Lutheran Worship and Resources
Norma Boeckler, Artist-in-Residence
Sunday, September 19, 2010
The Sixteenth Sunday after Trinity
The Sixteenth Sunday after Trinity
Pastor Gregory L. Jackson
Bethany Lutheran Church, 10 AM Central Time
The Hymn # 191 Christ the Lord 2:97
The Confession of Sins
The Introit p. 16
The Gloria Patri
The Kyrie p. 17
The Gloria in Excelsis
The Salutation and Collect p. 19
The Epistle and Gradual
Glory be to Thee, O Lord!
Praise be to Thee, O Christ!
The Nicene Creed p. 22
The Sermon Hymn #188 Hallelujah 2:20
Faith Praised in the New Testament
The Communion Hymn # 206 Jesus Christ, My Sure Defense 2:81
The Preface p. 24
The Sanctus p. 26
The Lord's Prayer p. 27
The Words of Institution
The Agnus Dei p. 28
The Nunc Dimittis p. 29
The Benediction p. 31
The Hymn # 212 A Hymn of Glory 2:93
KJV Ephesians 3:13 Wherefore I desire that ye faint not at my tribulations for you, which is your glory. 14 For this cause I bow my knees unto the Father of our Lord Jesus Christ, 15 Of whom the whole family in heaven and earth is named, 16 That he would grant you, according to the riches of his glory, to be strengthened with might by his Spirit in the inner man; 17 That Christ may dwell in your hearts by faith; that ye, being rooted and grounded in love, 18 May be able to comprehend with all saints what is the breadth, and length, and depth, and height; 19 And to know the love of Christ, which passeth knowledge, that ye might be filled with all the fulness of God. 20 Now unto him that is able to do exceeding abundantly above all that we ask or think, according to the power that worketh in us, 21 Unto him be glory in the church by Christ Jesus throughout all ages, world without end. Amen.
KJV Luke 7:11 And it came to pass the day after, that he went into a city called Nain; and many of his disciples went with him, and much people. 12 Now when he came nigh to the gate of the city, behold, there was a dead man carried out, the only son of his mother, and she was a widow: and much people of the city was with her. 13 And when the Lord saw her, he had compassion on her, and said unto her, Weep not. 14 And he came and touched the bier: and they that bare him stood still. And he said, Young man, I say unto thee, Arise. 15 And he that was dead sat up, and began to speak. And he delivered him to his mother. 16 And there came a fear on all: and they glorified God, saying, That a great prophet is risen up among us; and, That God hath visited his people. 17 And this rumour of him went forth throughout all Judaea, and throughout all the region round about.
SIXTEENTH SUNDAY AFTER TRINITY
Lord God, heavenly Father, who didst send Thy Son to be made flesh, that by His death He might atone for our sins and deliver us from eternal death: We pray Thee, confirm in our hearts the hope that our Lord Jesus Christ, who with but a word raised the widow's son, in like manner will raise us on the last day, and grant us eternal life: through Thy beloved Son, Jesus Christ, our Lord, who liveth and reigneth with Thee and the Holy Ghost, one true God, world without end. Amen.
Faith Praised in the New Testament
John 16:7 Nevertheless I tell you the truth; It is expedient for you that I go away: for if I go not away, the Comforter will not come unto you; but if I depart, I will send him unto you. 8 And when he is come, he will reprove the world of sin, and of righteousness, and of judgment: 9 Of sin, because they believe not on me; 10 Of righteousness, because I go to my Father, and ye see me no more; 11 Of judgment, because the prince of this world is judged.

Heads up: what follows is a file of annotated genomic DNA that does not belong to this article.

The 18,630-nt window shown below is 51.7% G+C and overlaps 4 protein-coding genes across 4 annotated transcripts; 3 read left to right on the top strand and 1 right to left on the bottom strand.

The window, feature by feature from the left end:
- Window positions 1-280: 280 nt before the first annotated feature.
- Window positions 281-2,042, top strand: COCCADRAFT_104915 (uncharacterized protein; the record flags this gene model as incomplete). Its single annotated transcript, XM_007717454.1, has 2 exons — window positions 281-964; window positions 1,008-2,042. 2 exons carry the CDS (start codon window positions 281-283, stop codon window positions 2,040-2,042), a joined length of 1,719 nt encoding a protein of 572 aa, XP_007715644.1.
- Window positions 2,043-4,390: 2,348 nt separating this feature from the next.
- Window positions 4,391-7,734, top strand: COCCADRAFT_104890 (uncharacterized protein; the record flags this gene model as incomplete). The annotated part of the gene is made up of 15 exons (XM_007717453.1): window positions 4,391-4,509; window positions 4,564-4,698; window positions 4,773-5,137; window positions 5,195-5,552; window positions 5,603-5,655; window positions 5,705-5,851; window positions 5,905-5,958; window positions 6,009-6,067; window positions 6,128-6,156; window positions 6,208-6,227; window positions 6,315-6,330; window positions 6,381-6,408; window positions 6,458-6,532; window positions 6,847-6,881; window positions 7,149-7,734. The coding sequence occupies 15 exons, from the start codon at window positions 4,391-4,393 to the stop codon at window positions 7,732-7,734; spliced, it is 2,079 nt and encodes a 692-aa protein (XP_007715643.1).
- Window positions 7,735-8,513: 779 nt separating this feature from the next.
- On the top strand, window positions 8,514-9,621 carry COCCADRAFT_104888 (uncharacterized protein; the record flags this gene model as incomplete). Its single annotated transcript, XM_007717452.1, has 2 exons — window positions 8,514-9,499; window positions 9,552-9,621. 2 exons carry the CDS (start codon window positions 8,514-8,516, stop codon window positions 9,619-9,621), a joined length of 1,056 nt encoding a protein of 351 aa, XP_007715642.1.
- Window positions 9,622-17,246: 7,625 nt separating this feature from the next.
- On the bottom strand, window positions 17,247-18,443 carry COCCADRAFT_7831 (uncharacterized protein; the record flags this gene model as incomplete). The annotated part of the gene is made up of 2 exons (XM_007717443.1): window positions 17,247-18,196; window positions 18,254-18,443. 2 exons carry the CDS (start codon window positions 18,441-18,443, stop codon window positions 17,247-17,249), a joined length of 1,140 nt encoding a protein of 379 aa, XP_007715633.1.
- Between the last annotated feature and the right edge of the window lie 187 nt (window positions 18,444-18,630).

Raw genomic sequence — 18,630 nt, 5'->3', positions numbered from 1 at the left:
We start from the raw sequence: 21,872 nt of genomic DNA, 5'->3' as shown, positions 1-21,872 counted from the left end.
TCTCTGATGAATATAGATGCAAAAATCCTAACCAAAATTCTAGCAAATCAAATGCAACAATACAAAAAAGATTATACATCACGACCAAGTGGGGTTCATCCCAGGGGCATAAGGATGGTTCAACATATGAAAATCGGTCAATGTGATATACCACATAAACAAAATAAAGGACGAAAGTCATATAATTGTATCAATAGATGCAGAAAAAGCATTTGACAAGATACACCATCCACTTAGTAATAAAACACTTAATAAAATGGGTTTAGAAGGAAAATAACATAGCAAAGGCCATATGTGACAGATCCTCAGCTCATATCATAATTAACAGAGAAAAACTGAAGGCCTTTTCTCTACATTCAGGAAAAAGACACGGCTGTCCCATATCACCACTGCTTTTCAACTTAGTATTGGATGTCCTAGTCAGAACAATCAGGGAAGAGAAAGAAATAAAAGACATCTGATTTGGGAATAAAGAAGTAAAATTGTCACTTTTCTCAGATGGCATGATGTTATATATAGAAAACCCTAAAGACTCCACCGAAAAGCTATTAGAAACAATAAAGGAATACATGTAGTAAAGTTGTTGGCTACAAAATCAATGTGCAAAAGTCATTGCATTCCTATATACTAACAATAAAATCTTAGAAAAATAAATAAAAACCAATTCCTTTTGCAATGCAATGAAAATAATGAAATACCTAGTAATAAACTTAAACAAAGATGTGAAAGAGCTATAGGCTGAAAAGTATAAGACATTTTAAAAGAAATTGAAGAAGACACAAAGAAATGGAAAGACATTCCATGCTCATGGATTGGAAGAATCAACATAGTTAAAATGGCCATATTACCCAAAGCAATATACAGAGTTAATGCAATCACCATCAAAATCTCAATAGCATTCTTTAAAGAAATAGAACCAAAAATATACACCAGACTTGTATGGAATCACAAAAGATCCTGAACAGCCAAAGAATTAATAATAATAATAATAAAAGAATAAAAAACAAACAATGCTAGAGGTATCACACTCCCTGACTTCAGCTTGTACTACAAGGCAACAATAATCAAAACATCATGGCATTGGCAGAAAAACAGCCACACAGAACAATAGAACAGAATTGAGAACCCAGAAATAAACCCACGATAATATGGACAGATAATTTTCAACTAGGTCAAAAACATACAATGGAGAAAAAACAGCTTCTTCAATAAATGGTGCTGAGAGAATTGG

“These are the three parts we have in this Gospel lesson: Sin is unbelief; righteousness is faith; the judgment is the holy cross. Therefore give heed and learn to consider everything that is without the Spirit as nothing and as condemned, and afterwards be prepared for the holy cross that thou must suffer on account of it.”
Luther’s Sermon on John 16:5-15, Fourth Sunday after Easter
This Scripture is the one most ignored in the Synodical Conference, and Luther’s sermon on it is the most ignored of all his sermons.
Lenski has written about this, but he is also ignored.
The thought is not that the world knows nothing about sin. Its daily crime list contradicts that, as well as its moralists with their repressive and reformatory measures. What the world lacks and the Spirit supplies is something that goes far deeper, something that actually convicts in regard to sin. This is not the fact that sin is sin, or that the real essence of sin is unbelief. The Spirit is not to repeat the work of Moses in preaching the law. The conviction in regard to sin lies in one direction: “inasmuch as they do not believe in me.” Yet note that this is the capital sin. For to believe in Jesus is to be saved from sin, to have sin forgiven; and thus not to believe in Jesus is to remain in sin, to perish forever in sin. The Spirit’s work in regard to sin is to confront the world with the terrible fact of its unbelief in Jesus, which means, with the fact that this unbelief leaves it in its damnable sin, doomed and damned forever, in other words, that only he who believes escapes from his sin. This conviction in regard to sin naturally operates in two ways. It will crush some hearts so that they will be frightened at their unbelief and cry out like the 3,000 at Pentecost, “Brethren, what shall we do?” Acts 2:37, and thus be led to repent and to believe. Or it will further harden those who resist this conviction; they will go on, convicted though they are, more obdurate than before, fighting against this conviction until they perish. In this the Spirit will do exactly what Jesus did in 7:33, etc., and again in 8:22–24: “I said, therefore, unto you that ye shall die in your sins; for except ye believe that I am he, ye shall die in your sins.”